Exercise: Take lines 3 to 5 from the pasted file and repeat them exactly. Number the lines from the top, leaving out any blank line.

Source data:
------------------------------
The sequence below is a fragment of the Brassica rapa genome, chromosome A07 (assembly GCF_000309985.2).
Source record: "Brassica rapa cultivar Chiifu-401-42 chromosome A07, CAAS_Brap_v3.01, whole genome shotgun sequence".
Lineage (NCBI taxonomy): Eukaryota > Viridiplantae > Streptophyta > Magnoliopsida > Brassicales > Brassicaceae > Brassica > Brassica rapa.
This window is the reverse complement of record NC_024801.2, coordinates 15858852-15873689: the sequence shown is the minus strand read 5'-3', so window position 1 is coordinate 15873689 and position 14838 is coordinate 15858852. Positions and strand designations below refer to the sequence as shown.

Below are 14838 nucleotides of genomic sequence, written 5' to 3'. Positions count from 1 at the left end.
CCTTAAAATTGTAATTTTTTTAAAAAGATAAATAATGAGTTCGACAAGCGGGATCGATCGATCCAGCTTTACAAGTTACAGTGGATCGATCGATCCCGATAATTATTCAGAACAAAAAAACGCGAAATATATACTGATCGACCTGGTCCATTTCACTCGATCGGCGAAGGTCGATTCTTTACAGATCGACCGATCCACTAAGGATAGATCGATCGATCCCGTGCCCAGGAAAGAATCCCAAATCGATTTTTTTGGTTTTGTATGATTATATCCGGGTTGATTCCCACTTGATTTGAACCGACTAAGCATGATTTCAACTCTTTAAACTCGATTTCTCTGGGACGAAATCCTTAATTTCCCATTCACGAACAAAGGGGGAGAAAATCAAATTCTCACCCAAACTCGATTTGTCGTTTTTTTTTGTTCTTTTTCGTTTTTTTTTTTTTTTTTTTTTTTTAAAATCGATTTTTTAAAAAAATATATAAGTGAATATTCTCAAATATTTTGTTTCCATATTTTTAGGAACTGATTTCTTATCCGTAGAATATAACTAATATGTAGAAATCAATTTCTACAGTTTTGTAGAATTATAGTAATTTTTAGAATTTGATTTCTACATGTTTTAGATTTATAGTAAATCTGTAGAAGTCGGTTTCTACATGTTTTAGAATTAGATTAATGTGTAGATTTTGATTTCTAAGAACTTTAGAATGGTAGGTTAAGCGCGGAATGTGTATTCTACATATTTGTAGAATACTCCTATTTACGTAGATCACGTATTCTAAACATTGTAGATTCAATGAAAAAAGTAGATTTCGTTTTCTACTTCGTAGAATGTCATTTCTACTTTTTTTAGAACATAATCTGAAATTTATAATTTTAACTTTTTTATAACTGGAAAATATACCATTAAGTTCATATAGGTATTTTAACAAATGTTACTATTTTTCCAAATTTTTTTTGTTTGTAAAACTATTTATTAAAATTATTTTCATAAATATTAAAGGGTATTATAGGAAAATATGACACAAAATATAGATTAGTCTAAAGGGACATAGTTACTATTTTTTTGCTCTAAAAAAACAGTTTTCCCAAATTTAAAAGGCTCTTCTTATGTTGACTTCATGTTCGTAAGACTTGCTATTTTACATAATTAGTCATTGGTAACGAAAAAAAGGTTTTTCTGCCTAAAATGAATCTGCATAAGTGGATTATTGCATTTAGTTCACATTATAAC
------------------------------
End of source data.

Lineage (NCBI taxonomy): Eukaryota > Viridiplantae > Streptophyta > Magnoliopsida > Brassicales > Brassicaceae > Brassica > Brassica rapa.
This window is the reverse complement of record NC_024801.2, coordinates 15858852-15873689: the sequence shown is the minus strand read 5'-3', so window position 1 is coordinate 15873689 and position 14838 is coordinate 15858852. Positions and strand designations below refer to the sequence as shown.

Below are 14838 nucleotides of genomic sequence, written 5' to 3'. Positions count from 1 at the left end.